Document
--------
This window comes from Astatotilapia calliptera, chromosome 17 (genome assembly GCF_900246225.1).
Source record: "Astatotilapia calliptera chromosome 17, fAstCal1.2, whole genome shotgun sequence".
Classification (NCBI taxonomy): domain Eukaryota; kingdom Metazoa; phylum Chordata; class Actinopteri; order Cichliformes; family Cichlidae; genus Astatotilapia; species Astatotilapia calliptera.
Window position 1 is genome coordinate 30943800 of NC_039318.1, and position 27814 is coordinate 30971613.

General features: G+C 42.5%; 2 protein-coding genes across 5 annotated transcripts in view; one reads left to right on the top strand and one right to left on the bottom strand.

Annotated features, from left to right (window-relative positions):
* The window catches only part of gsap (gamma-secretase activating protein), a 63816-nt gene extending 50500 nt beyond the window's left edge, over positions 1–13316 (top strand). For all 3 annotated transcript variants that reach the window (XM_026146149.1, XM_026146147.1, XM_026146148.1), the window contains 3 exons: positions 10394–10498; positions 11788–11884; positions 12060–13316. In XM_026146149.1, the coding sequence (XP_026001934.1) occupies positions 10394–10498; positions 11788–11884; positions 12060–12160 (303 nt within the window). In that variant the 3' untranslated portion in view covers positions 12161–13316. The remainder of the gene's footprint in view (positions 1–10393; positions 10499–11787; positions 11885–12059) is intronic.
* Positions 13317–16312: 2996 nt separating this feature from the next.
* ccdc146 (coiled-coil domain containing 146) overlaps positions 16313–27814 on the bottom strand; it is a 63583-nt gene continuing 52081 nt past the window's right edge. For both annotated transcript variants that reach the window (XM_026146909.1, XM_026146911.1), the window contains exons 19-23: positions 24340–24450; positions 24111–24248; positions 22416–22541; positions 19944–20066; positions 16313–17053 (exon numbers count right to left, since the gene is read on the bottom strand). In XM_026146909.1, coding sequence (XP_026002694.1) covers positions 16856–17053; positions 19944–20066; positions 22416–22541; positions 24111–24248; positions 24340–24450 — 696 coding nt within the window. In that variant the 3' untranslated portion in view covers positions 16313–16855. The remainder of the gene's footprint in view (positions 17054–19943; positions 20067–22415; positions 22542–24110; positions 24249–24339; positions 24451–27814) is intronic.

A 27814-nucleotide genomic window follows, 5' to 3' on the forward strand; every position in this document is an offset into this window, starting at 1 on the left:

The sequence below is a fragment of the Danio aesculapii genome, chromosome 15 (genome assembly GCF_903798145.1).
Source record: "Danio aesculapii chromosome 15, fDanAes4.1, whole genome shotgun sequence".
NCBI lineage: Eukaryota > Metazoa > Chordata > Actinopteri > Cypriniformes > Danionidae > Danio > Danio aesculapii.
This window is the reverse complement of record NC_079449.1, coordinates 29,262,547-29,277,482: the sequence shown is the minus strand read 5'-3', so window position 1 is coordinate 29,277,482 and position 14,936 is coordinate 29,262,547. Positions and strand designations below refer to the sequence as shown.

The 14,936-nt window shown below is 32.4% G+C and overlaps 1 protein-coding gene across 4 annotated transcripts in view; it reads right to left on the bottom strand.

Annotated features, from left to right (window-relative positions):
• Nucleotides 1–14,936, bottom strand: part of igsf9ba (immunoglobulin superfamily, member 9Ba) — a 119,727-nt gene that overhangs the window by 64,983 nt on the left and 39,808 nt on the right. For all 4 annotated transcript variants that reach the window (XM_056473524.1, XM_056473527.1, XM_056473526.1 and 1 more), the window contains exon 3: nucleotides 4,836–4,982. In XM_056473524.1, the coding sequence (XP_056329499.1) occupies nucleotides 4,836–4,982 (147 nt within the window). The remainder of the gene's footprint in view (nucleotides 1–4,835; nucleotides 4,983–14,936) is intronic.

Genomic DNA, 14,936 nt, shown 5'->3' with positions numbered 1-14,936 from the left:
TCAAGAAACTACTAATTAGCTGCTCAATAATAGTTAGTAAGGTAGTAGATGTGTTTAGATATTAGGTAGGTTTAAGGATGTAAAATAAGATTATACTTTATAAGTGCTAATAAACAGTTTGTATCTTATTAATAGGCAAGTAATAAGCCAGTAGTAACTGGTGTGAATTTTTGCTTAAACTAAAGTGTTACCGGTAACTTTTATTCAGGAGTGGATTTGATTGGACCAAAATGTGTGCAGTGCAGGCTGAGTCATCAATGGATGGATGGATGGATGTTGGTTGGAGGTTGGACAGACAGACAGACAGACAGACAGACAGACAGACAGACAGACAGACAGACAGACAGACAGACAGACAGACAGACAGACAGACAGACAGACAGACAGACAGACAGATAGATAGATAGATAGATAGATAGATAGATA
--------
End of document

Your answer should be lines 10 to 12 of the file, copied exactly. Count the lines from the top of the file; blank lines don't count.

A 27814-nucleotide genomic window follows, 5' to 3' on the forward strand; every position in this document is an offset into this window, starting at 1 on the left:

The sequence below is a fragment of the Danio aesculapii genome, chromosome 15 (genome assembly GCF_903798145.1).
Source record: "Danio aesculapii chromosome 15, fDanAes4.1, whole genome shotgun sequence".